How Slut-Shaming Empowers Sexual Abusers

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When I was 16, I went to a weekend “abstinence” retreat. Around 30 highschoolers, supervised by college kids and adults, spent a weekend in a hunting lodge in Paint Rock, Alabama, learning about why God wants us to wait until marriage. I met two future boyfriends there. My sister met the boy who would impregnate her before she finished high school.

One of the hands-on learning activities involved each of us getting a piece of tape, and pressing the sticky sides of our tape together, pulling them apart, and then doing that with the next participant. This represented how sex binds two people together. But as we stuck and unstuck, our pieces got less and less sticky, representing how sex gets less and less effective as a binding agent as you tear away from your first partner and bond with new ones.

ThinkProgress is reporting an interesting point on teaching abstinence that Elizabeth Smart recently made. Smart was “kidnapped from her home in Salt Lake City, UT at the age of 14 and held in captivity for nine months. She was forced into a polygamous marriage, tethered to a metal cable, and raped daily until she was rescued from her captors nine months later.

Smart said she “felt so dirty and so filthy” after she was raped by her captor, and she understands why someone wouldn’t run “because of that alone.”

Smart spoke at a Johns Hopkins human trafficking forum, saying she was raised in a religious household and recalled a school teacher who spoke once about abstinence and compared sex to chewing gum.

“I thought, ‘Oh, my gosh, I’m that chewed up piece of gum, nobody re-chews a piece of gum, you throw it away.’

ThinkProgress uses Smart’s comments to make a case for comprehensive sex ed:

Social psychologists and sexual abuse counselors agree that comprehensive sex education can help prevent sexual crimes. Teaching children about their bodies gives them the tools to describe acts of abuse without feeling as embarrassed or uncomfortable, and it also helps elevate their self-confidence and sense of bodily autonomy. A shame-based approach to genitalia and sexuality, on the other hand, sends kids the message that they can’t discuss or ask questions about any of those issues.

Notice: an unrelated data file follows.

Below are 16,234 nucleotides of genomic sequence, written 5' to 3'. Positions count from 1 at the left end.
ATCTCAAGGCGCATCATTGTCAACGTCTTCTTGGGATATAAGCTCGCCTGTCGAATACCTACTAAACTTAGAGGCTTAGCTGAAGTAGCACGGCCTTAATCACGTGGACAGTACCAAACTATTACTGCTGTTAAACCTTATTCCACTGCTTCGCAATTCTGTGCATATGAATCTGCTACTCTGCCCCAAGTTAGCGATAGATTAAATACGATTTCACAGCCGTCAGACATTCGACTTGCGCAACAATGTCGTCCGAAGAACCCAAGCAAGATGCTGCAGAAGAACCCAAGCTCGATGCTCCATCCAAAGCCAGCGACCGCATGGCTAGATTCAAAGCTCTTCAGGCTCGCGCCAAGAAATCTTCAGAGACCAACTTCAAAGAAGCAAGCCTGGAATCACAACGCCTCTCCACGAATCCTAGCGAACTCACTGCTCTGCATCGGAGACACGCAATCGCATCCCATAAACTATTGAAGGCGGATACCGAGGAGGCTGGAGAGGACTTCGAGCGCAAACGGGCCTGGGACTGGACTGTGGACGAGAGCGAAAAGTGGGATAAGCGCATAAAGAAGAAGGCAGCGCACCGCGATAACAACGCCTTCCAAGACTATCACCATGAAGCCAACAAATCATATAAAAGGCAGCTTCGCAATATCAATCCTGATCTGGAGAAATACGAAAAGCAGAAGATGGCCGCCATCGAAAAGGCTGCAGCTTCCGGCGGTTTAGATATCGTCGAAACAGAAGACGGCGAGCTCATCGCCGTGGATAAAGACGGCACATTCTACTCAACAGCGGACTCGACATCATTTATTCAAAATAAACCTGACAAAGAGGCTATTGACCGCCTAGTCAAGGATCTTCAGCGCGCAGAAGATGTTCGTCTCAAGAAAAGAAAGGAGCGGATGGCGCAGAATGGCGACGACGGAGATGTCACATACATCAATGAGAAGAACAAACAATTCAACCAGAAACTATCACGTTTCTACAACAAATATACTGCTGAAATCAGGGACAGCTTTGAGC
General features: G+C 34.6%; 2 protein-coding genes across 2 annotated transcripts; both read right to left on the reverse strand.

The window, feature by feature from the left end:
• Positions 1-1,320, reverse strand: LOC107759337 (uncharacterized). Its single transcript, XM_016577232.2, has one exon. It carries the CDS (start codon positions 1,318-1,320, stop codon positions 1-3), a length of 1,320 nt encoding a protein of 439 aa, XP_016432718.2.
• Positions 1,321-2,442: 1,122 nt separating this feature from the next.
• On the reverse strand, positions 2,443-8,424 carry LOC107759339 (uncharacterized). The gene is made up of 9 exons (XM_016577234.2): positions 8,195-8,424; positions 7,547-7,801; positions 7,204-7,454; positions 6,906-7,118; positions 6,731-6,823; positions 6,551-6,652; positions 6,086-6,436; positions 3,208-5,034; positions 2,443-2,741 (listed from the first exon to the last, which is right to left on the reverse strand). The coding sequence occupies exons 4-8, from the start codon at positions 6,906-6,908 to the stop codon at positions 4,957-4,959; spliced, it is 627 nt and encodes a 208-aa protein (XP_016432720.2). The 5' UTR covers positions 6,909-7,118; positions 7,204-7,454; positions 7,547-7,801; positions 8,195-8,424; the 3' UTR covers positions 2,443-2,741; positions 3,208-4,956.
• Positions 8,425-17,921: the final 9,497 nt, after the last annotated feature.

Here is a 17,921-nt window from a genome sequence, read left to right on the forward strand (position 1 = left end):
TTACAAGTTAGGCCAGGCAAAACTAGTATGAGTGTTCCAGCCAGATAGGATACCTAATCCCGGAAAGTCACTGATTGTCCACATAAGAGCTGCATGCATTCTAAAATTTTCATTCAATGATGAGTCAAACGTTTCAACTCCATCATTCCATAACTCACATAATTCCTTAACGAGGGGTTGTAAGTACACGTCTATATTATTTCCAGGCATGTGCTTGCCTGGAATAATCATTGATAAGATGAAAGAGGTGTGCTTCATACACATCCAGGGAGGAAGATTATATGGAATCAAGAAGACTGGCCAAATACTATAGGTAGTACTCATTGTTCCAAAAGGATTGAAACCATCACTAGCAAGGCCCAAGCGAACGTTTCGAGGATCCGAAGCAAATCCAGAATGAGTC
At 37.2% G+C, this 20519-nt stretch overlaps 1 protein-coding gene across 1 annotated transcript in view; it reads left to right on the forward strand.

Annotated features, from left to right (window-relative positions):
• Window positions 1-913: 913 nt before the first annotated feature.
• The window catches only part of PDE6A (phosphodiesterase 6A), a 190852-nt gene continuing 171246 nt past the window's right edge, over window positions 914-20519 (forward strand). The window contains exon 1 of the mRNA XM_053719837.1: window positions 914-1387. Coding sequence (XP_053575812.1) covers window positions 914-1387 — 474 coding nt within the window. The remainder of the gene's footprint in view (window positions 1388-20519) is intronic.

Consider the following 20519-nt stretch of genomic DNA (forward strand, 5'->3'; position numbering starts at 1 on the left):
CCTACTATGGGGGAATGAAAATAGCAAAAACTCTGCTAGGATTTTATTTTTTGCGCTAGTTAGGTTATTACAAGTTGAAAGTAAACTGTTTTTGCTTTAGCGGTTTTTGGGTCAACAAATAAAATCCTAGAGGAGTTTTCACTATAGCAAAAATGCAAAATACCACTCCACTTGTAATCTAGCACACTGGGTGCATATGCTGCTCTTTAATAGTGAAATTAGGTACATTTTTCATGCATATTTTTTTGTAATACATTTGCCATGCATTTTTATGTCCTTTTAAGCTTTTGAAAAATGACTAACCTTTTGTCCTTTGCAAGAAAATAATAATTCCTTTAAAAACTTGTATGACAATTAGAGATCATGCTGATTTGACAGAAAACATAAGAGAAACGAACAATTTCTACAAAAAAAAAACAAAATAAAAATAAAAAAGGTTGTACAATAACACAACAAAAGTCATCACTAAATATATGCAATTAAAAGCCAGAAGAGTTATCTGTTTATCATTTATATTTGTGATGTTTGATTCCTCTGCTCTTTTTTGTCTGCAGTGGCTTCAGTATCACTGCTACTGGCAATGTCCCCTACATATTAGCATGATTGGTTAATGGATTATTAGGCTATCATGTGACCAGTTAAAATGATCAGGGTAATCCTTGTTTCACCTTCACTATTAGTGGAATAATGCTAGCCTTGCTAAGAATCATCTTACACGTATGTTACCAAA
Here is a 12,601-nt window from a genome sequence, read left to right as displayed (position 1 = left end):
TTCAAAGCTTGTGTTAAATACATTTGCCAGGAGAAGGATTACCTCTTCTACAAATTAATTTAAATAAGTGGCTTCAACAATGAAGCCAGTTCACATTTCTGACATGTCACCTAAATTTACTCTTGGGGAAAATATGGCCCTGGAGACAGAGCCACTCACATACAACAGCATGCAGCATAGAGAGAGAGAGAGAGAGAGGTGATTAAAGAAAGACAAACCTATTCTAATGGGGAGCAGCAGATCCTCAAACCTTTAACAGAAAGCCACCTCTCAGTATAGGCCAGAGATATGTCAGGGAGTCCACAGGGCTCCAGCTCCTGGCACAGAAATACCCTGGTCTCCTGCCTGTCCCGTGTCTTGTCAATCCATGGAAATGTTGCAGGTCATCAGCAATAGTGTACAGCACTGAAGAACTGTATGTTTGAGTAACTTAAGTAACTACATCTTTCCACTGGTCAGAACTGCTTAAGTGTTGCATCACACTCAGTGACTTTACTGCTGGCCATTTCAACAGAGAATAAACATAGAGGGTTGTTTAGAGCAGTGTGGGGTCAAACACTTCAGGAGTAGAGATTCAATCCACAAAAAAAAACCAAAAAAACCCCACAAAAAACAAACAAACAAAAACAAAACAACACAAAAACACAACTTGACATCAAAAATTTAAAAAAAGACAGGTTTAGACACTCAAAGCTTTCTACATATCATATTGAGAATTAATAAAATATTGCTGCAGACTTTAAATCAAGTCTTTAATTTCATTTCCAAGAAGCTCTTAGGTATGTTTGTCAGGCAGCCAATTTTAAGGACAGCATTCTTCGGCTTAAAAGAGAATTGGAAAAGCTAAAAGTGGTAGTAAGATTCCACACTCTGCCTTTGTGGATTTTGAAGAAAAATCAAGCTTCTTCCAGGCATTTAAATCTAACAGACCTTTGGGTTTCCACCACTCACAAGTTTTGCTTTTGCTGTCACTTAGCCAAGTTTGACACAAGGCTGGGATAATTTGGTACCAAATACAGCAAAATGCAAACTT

Elizabeth felt a sense of shame, and that she’d lost some of her value, after her sexual abuse. This made her more reticent to escape. I think it makes sense that this feeling of shame and loss would prevent other victims from coming forward to report abuse.

But I don’t think a class in school is the best way to help kids avoid shame and fear around sex. I have two memories from my sex ed class. The first is a poster, indelibly inked upon my brain, with hand-drawn panels showing exactly how anal sex is more likely to result in the transmission of HIV. If you’ve never seen a drawing of an anal tear with semen in it, well, you haven’t taken sex ed at Sparkman High circa 2006. The second is a fellow classmate talking before class about another classmate who had slept over, saying he “left shit stains on my sheets.” The stainer in question was someone I would regularly see walking the halls, and who I would forever associate with this statement. I just could not, at 16 years old, imagine 1. Having sex 2. Having sex with someone who did not WIPE HIS BUTT SUFFICIENTLY 3. Having sex with someone who did not wipe very well, and TELLING ANYONE ABOUT IT.

I get why people, mostly liberals, say we need comprehensive sex ed. They rightly point out that there are kids whose parents are either not willing or able to talk about sex at all, or who actually misinform their children. But trying to meet everyone’s needs in one catch-all, government-run class is bound to upset people and cannot really make up for a lack of parental involvement. Parents play an incredibly important role in helping kids form their opinions on sex. Nothing in the classroom can replace what happens, or doesn’t happen, at home.

And I totally get why people, mostly conservatives, don’t support comprehensive sex ed. They, understandably, want parents, and not the state, to shape their kids’ knowledge of and views on sex. But if conservatives want the responsibility for informing their kids about sex and shaping their views, they need to take this responsibility seriously.

They can certainly send their kids to abstinence retreats, but that should be at the beginning, not the end, of the conversation. Elizabeth Smart’s observation reveals that parents must, if for reasons of safety alone, tell their kids that they’re not pieces of tape or gum, to be used one time and then thrown away. They must tell them that they have value way beyond what they choose to do or not do with their genitals, and especially beyond what others might choose for them.

It’s a parent’s responsibility to help ensure his or her kids grow up without shame and fear around sex, both because they should feel comfortable reporting abuse and because feeling shame and fear around sex is a far less pleasant way to live. And has to start with parents overcoming their own shame and fear around sex, and putting in the hard work to be sure their kids never develop it.

Conservatives, if you’re not going to support sex education, that means you need to be willing and able to educate your kids about sex yourself. Are you ready?